Pending audit’s depth questioned

As the University prepares to release the findings of an internal investigation into alleged misconduct in the Division of Student Affairs, some staffers from the department are concerned the inquiry may not have probed deeply enough.

University Audit and Compliance, the office charged with carrying out the investigation, has completed its look into alleged financial impropriety by Student Affairs head Jennifer Meningall, and is working on a report of its findings, USF Spokeswoman Lara Wade said Friday.

This news raised red flags among directors and support staffers in the division, who said they were not contacted by any investigating body.

“I’m not sure what kind of investigation is being conducted. Nobody I know has been contacted,” said one director, who wished to remain anonymous, citing fears of reprisal that could include job termination.

The investigation stems from an e-mail sent Oct. 3 by James Dragna, then the second-most senior official in Student Affairs. Dragna left his position when his one-year contract, which was not renewed by Meningall, ended in late October.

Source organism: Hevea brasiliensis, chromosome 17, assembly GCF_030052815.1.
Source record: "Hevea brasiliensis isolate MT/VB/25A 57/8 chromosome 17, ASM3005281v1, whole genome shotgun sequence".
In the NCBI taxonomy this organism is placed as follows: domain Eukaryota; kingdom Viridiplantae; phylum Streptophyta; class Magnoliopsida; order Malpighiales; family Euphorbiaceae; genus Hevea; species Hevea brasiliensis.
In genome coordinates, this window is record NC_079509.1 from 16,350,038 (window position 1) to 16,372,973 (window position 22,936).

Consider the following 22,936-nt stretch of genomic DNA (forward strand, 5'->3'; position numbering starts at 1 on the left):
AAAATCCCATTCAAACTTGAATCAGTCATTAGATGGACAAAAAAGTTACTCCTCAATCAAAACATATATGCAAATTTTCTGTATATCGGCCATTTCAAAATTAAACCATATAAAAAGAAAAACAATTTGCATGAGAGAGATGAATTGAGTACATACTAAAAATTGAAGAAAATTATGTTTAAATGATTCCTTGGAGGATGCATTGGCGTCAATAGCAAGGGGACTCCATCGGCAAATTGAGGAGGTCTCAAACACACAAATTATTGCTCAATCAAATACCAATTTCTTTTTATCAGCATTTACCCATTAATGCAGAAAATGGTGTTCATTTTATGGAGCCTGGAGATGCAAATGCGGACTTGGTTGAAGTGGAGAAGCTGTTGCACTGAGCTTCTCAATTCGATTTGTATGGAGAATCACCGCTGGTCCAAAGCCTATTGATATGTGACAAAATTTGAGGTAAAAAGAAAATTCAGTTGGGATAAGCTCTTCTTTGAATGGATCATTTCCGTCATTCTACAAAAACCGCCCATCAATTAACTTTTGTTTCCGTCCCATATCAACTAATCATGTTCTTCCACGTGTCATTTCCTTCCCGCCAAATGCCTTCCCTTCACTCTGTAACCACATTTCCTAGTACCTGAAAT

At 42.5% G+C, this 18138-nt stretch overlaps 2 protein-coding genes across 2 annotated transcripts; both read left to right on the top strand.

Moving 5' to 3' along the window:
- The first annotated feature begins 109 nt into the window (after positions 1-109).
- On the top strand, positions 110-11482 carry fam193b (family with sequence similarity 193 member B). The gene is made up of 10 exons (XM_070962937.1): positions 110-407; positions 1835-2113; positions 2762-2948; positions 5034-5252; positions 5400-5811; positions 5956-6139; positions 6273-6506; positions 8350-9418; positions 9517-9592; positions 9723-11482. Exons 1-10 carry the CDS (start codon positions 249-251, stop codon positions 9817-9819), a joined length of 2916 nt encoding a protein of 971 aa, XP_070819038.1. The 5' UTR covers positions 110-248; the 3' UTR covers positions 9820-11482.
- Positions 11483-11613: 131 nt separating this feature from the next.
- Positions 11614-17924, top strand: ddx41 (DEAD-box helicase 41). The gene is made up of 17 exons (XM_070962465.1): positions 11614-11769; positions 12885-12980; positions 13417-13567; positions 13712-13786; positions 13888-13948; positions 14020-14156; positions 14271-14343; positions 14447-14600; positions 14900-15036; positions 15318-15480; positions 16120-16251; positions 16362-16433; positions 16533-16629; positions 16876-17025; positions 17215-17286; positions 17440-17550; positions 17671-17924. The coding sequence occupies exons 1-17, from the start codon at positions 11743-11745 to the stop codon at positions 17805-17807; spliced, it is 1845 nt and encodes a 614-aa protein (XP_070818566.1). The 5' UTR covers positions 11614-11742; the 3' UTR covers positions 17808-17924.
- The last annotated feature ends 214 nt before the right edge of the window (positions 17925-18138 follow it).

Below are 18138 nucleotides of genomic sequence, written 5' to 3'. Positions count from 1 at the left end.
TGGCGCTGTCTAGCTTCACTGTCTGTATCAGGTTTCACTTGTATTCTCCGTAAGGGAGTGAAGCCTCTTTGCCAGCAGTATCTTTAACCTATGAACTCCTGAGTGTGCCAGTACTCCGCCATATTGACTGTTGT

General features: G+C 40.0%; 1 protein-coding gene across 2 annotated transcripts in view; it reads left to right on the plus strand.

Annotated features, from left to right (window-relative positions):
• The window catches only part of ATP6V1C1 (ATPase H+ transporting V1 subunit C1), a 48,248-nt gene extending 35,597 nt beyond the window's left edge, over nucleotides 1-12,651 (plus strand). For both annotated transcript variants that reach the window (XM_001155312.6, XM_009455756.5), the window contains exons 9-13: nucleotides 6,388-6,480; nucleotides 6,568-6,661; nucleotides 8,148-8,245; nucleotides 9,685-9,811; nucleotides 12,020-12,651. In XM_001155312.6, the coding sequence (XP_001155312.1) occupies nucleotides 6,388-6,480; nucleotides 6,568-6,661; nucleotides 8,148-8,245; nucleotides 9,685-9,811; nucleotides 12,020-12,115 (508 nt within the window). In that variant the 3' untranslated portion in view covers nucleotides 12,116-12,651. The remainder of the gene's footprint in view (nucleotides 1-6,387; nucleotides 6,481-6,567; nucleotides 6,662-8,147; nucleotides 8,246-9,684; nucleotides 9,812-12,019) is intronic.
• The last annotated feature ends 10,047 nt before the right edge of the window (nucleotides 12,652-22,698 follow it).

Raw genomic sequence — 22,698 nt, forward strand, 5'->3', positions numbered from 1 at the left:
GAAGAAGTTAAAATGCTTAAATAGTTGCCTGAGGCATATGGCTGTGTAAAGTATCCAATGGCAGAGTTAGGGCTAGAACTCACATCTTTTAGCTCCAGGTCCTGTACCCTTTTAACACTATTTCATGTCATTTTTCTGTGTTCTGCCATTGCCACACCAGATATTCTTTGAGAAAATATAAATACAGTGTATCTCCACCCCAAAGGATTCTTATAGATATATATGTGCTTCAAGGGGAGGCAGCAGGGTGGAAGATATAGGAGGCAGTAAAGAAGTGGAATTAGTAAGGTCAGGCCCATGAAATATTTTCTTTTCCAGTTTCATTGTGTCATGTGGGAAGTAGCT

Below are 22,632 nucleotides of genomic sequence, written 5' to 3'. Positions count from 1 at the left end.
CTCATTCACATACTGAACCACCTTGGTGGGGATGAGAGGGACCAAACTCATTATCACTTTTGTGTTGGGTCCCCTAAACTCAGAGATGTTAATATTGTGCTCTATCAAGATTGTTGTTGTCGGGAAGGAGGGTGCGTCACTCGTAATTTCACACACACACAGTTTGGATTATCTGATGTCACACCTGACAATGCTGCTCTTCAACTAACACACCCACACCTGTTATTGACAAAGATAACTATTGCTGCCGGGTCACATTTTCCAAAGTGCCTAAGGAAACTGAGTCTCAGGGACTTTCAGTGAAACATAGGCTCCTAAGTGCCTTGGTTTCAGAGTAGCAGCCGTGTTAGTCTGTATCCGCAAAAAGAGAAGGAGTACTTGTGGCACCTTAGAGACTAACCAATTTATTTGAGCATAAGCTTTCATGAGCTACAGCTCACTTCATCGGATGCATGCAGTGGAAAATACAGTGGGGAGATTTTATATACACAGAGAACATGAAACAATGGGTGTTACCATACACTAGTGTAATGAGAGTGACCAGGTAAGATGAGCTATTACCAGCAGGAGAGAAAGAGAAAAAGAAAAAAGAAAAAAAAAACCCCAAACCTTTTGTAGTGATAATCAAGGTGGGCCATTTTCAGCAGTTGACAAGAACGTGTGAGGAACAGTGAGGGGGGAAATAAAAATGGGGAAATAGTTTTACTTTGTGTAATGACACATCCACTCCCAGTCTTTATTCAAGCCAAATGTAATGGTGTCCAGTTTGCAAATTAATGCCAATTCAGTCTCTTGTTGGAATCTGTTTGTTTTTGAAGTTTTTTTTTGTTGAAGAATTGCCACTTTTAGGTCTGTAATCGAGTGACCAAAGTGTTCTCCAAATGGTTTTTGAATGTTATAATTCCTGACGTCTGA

Dragna accused Meningall of financial misconduct, discrimination, intimidation and physically hostile behavior toward employees. She categorically denied all accusations shortly after the release of the e-mail.

Dragna said he was in communication with University auditors shortly after their investigation began, but was critical of the depth of their inquiry. He said he was contacted Wednesday by officials from the Diversity and Equal Opportunity Office, but refused to go into further detail, saying he wanted to avoid compromising the investigation.

University Spokesman Ken Gullette said he was unsure what allegations the Office of Audit and Compliance is investigating, but that all accusations regarding personnel had been referred to Diversity and Equal Opportunity.

“I’m not sure what their timetable is,” he said.

One support staffer in Student Affairs expressed fears about talking to anyone in Human Resources, but conveyed a willingness to cooperate with investigators if contacted.

“I’d like to help, but I just want to keep my job,” the staffer said.